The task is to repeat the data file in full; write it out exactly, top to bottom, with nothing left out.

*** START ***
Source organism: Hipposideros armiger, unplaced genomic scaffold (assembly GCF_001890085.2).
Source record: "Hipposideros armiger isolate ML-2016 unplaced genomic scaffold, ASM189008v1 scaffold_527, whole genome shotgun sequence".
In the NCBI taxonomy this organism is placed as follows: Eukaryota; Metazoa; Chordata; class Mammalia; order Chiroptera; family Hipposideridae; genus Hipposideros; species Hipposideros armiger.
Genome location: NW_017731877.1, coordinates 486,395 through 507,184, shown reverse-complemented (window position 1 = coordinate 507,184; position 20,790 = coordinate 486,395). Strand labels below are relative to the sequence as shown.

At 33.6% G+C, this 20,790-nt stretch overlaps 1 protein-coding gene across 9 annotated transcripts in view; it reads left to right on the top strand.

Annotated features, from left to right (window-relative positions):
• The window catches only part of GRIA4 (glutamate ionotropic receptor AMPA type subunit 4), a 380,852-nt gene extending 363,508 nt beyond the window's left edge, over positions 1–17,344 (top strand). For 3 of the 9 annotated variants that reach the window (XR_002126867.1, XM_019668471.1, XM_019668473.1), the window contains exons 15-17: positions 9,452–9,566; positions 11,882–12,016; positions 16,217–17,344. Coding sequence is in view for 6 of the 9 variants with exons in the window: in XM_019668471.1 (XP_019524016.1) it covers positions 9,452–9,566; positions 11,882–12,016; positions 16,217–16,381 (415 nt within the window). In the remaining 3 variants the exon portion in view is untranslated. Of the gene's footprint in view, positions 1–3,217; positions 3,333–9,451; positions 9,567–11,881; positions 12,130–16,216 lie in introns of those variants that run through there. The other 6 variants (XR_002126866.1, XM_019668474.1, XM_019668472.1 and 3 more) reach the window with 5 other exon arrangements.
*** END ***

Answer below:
Source organism: Hipposideros armiger, unplaced genomic scaffold (assembly GCF_001890085.2).
Source record: "Hipposideros armiger isolate ML-2016 unplaced genomic scaffold, ASM189008v1 scaffold_527, whole genome shotgun sequence".
In the NCBI taxonomy this organism is placed as follows: Eukaryota; Metazoa; Chordata; class Mammalia; order Chiroptera; family Hipposideridae; genus Hipposideros; species Hipposideros armiger.
Genome location: NW_017731877.1, coordinates 486,395 through 507,184, shown reverse-complemented (window position 1 = coordinate 507,184; position 20,790 = coordinate 486,395). Strand labels below are relative to the sequence as shown.

At 33.6% G+C, this 20,790-nt stretch overlaps 1 protein-coding gene across 9 annotated transcripts in view; it reads left to right on the top strand.

Annotated features, from left to right (window-relative positions):
• The window catches only part of GRIA4 (glutamate ionotropic receptor AMPA type subunit 4), a 380,852-nt gene extending 363,508 nt beyond the window's left edge, over positions 1–17,344 (top strand). For 3 of the 9 annotated variants that reach the window (XR_002126867.1, XM_019668471.1, XM_019668473.1), the window contains exons 15-17: positions 9,452–9,566; positions 11,882–12,016; positions 16,217–17,344. Coding sequence is in view for 6 of the 9 variants with exons in the window: in XM_019668471.1 (XP_019524016.1) it covers positions 9,452–9,566; positions 11,882–12,016; positions 16,217–16,381 (415 nt within the window). In the remaining 3 variants the exon portion in view is untranslated. Of the gene's footprint in view, positions 1–3,217; positions 3,333–9,451; positions 9,567–11,881; positions 12,130–16,216 lie in introns of those variants that run through there. The other 6 variants (XR_002126866.1, XM_019668474.1, XM_019668472.1 and 3 more) reach the window with 5 other exon arrangements.